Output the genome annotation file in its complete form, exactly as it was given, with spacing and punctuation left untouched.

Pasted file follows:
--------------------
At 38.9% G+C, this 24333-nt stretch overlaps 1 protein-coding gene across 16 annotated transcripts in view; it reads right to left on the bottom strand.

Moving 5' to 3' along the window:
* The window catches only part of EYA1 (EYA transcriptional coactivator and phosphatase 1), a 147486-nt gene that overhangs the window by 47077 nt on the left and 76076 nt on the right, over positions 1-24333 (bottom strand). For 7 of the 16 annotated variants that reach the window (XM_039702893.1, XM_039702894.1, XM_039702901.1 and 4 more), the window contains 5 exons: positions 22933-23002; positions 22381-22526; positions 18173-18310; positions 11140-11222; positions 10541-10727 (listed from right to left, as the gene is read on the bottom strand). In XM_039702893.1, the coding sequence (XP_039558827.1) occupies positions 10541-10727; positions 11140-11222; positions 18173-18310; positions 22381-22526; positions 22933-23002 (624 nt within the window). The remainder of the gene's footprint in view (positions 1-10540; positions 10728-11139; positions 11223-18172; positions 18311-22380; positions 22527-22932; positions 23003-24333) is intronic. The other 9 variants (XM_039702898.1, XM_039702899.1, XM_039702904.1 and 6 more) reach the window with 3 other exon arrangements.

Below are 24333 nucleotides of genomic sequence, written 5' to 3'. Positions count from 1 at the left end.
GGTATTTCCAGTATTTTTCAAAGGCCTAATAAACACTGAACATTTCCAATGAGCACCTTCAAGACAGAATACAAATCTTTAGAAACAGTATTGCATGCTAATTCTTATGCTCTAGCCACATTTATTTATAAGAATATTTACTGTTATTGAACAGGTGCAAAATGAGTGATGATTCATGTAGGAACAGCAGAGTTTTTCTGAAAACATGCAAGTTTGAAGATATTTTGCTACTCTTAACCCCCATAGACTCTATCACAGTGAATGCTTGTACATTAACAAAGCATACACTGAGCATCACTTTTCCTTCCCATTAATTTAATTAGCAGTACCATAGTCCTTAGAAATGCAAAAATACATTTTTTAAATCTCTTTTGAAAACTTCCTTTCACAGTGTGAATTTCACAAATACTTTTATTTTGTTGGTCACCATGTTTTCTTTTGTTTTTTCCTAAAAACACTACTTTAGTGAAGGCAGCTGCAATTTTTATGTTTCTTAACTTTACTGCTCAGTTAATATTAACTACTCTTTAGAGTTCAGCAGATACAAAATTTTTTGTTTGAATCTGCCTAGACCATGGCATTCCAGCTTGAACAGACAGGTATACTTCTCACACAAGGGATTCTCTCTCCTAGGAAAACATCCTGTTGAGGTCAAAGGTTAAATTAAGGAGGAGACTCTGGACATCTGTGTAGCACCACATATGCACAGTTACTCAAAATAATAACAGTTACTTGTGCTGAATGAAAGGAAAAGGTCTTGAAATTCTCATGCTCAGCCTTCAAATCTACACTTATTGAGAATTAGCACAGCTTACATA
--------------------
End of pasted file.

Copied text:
At 38.9% G+C, this 24333-nt stretch overlaps 1 protein-coding gene across 16 annotated transcripts in view; it reads right to left on the bottom strand.

Moving 5' to 3' along the window:
* The window catches only part of EYA1 (EYA transcriptional coactivator and phosphatase 1), a 147486-nt gene that overhangs the window by 47077 nt on the left and 76076 nt on the right, over positions 1-24333 (bottom strand). For 7 of the 16 annotated variants that reach the window (XM_039702893.1, XM_039702894.1, XM_039702901.1 and 4 more), the window contains 5 exons: positions 22933-23002; positions 22381-22526; positions 18173-18310; positions 11140-11222; positions 10541-10727 (listed from right to left, as the gene is read on the bottom strand). In XM_039702893.1, the coding sequence (XP_039558827.1) occupies positions 10541-10727; positions 11140-11222; positions 18173-18310; positions 22381-22526; positions 22933-23002 (624 nt within the window). The remainder of the gene's footprint in view (positions 1-10540; positions 10728-11139; positions 11223-18172; positions 18311-22380; positions 22527-22932; positions 23003-24333) is intronic. The other 9 variants (XM_039702898.1, XM_039702899.1, XM_039702904.1 and 6 more) reach the window with 3 other exon arrangements.

Below are 24333 nucleotides of genomic sequence, written 5' to 3'. Positions count from 1 at the left end.
GGTATTTCCAGTATTTTTCAAAGGCCTAATAAACACTGAACATTTCCAATGAGCACCTTCAAGACAGAATACAAATCTTTAGAAACAGTATTGCATGCTAATTCTTATGCTCTAGCCACATTTATTTATAAGAATATTTACTGTTATTGAACAGGTGCAAAATGAGTGATGATTCATGTAGGAACAGCAGAGTTTTTCTGAAAACATGCAAGTTTGAAGATATTTTGCTACTCTTAACCCCCATAGACTCTATCACAGTGAATGCTTGTACATTAACAAAGCATACACTGAGCATCACTTTTCCTTCCCATTAATTTAATTAGCAGTACCATAGTCCTTAGAAATGCAAAAATACATTTTTTAAATCTCTTTTGAAAACTTCCTTTCACAGTGTGAATTTCACAAATACTTTTATTTTGTTGGTCACCATGTTTTCTTTTGTTTTTTCCTAAAAACACTACTTTAGTGAAGGCAGCTGCAATTTTTATGTTTCTTAACTTTACTGCTCAGTTAATATTAACTACTCTTTAGAGTTCAGCAGATACAAAATTTTTTGTTTGAATCTGCCTAGACCATGGCATTCCAGCTTGAACAGACAGGTATACTTCTCACACAAGGGATTCTCTCTCCTAGGAAAACATCCTGTTGAGGTCAAAGGTTAAATTAAGGAGGAGACTCTGGACATCTGTGTAGCACCACATATGCACAGTTACTCAAAATAATAACAGTTACTTGTGCTGAATGAAAGGAAAAGGTCTTGAAATTCTCATGCTCAGCCTTCAAATCTACACTTATTGAGAATTAGCACAGCTTACATA